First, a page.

How to Get the Most Out of a Networking Event

Aug 16, 2019 5 Min Read
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Be bold and take the the leap!

Entrepreneurs are by nature interesting people, boldly launching commercial enterprises that risk careers and fortunes. But being a bold risk taker does not always translate into being a social butterfly, and the thought of networking events can send some into a cold sweat.

So, for those looking to make the most of these events as a way to engage business prospects, here are eight key things to help you get started:

1. Where to go?

Just showing up is smart but the question begged is just where should you show up? All entrepreneurs can tell you what market that they are targeting but the goal is to be at a networking function that has a room full of potential clients.

Don’t waste your time and effort. Before you show up, ensure you research about upcoming networking conferences and ask the organizers of the expected attendees.

Fortunately. industries have associations that sponsor networking events that are ideal for a newcomer to easily meet with like-minded individuals. Most of these associations also have websites or social media sites so you get at least an idea of what they do.  

2. Invest in yourself

Prepare for the networking event like a showbiz professional. Practise your elevator pitch as you would a script for a play. Find someone who will be a fair judge.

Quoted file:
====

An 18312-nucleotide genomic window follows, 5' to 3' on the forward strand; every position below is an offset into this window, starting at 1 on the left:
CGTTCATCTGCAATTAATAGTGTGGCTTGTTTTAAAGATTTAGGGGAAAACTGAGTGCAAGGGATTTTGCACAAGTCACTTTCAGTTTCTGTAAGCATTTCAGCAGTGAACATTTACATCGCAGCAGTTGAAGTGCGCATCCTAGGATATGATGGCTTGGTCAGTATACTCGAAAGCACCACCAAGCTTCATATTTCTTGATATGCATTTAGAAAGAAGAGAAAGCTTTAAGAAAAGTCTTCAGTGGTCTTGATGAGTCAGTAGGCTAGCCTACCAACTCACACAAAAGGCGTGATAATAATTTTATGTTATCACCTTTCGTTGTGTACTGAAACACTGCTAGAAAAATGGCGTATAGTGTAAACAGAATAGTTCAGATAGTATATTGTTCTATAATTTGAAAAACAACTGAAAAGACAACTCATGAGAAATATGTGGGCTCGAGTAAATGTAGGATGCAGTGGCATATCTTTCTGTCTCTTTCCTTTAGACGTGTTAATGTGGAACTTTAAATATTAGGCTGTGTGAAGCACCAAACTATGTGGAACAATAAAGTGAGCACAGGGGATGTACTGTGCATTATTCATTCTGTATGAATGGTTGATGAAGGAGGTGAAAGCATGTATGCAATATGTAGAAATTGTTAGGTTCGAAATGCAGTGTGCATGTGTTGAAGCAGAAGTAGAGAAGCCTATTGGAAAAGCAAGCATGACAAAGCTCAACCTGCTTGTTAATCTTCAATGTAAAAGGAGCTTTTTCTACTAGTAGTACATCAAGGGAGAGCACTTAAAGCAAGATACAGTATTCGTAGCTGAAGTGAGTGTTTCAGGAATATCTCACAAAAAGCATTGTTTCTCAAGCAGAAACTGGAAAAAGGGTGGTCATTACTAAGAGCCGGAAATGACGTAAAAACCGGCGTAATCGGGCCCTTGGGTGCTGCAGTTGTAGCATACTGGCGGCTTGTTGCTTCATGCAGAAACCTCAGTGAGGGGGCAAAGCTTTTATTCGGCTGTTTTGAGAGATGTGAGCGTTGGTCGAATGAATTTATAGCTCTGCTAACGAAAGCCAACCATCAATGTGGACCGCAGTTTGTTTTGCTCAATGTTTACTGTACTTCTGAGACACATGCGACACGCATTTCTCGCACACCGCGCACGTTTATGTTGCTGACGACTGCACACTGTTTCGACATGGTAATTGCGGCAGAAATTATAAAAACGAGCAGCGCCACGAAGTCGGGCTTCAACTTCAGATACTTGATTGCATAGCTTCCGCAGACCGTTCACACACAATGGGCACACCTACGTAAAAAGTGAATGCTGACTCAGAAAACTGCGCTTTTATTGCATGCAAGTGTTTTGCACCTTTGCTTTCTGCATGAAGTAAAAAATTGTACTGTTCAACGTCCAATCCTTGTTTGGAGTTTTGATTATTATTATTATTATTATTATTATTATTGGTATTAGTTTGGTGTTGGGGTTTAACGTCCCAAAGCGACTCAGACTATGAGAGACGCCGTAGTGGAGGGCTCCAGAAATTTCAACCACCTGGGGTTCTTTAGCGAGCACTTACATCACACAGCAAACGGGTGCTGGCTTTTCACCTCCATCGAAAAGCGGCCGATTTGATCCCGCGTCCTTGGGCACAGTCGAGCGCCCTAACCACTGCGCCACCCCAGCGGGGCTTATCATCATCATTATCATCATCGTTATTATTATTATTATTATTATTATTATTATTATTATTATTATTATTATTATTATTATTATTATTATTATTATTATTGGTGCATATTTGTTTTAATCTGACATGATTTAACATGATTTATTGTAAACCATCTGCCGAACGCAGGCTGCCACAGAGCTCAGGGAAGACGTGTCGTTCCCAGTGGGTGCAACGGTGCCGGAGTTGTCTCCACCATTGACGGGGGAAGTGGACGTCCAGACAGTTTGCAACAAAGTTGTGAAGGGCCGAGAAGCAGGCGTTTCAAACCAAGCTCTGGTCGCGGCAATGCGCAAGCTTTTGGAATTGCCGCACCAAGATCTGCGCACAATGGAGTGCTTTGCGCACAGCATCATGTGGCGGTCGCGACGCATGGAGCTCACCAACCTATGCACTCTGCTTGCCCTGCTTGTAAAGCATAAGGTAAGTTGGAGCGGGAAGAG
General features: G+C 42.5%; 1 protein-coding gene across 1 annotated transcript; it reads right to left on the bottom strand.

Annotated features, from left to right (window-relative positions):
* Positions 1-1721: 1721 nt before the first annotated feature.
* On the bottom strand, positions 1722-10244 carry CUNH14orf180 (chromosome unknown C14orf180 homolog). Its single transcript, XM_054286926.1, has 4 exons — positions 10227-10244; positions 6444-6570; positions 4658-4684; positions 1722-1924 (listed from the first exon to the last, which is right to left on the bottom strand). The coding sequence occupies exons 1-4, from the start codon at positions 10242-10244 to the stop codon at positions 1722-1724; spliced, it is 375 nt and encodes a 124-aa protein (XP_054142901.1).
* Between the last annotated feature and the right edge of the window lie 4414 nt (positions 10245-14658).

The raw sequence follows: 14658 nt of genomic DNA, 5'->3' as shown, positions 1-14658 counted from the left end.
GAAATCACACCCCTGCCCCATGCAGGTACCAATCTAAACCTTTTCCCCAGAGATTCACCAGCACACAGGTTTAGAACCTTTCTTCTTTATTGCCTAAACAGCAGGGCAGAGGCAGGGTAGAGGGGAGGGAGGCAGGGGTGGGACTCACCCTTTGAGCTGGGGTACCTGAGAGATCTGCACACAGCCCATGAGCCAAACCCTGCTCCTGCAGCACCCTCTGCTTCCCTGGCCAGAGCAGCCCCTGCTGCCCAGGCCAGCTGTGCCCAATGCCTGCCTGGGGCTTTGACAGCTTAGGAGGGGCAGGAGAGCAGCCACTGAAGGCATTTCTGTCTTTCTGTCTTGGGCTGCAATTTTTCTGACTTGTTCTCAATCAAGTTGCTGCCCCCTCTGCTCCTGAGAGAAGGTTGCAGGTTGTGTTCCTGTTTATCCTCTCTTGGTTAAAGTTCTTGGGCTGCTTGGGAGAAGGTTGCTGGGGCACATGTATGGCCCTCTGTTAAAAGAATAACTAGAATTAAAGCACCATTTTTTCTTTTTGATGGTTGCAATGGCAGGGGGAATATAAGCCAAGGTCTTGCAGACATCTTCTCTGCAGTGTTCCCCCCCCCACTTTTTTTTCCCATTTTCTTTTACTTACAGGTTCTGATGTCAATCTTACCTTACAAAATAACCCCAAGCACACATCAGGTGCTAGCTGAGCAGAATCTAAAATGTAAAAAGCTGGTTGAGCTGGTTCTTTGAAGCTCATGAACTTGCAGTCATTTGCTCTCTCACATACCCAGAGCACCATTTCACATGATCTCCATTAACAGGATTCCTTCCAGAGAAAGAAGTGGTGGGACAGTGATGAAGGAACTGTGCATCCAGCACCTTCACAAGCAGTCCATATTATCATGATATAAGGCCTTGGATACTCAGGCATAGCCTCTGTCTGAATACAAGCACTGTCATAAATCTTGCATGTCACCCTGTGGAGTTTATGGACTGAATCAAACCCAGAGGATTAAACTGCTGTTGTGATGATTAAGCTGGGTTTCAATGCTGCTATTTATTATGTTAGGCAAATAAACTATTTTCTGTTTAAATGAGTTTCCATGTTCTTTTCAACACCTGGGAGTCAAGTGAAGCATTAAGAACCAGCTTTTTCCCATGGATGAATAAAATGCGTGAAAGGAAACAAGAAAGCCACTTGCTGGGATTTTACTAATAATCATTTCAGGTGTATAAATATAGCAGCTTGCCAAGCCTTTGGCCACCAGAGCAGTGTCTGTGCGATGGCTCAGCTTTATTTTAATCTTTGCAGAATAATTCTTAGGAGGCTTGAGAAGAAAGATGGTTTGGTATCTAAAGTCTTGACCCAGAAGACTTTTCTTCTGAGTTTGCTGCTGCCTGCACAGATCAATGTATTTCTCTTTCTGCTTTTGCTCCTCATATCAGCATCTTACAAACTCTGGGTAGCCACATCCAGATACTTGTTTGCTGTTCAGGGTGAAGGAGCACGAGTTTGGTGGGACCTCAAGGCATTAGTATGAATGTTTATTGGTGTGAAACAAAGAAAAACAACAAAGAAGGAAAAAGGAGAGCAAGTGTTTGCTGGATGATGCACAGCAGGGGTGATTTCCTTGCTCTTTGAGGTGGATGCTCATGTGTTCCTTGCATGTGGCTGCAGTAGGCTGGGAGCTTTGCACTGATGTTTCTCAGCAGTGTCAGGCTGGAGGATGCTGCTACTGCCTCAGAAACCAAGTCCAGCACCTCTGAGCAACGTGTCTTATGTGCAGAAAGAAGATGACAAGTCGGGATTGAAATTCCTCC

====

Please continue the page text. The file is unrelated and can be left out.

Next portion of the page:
Allow for the unexpected by having alternate lines just in case you need to improvise your elevator pitch on the run. Then practise these. Try to make mock conversations as an exercise to build your confidence in replying to questions that may arise. You should also be prepared to keep a conversation going if a client shows interest or disinterest in your pitch.

Practice does make perfect. Sounds corny but each practice adds to your confidence in the delivery.

3. Get a card that counts

How easy will it be for anyone to remember you and your products when you give them your business card? They have your name and mostly the company name will suggest what services you offer. Some don’t. So, if you want to make the most out of a networking event, you should have your business card ready.

Consider assisting your new-found sales prospect by adding your photo to your business card. That will put a face to a name, as they say.

The back of most business cards are blank, so consider putting your service offerings on there to further showcase your value. When you hand over the card to your new prospect you can politely reference the card in your elevator pitch.

4. Show up early

Besides the attendees of the event, the people behind it can also become your prospective clients or partners.Arrive at the event a little early. Always a bit daunting walking into a near empty room but opportunity can be waiting. Inevitably the organisers will be early. Use the opportunity to introduce yourself and ask what profile of business people are likely to be at today’s event.

They will love to tell you the full story. With any luck an organiser will introduce you to the next person to arrive. One intro already accomplished.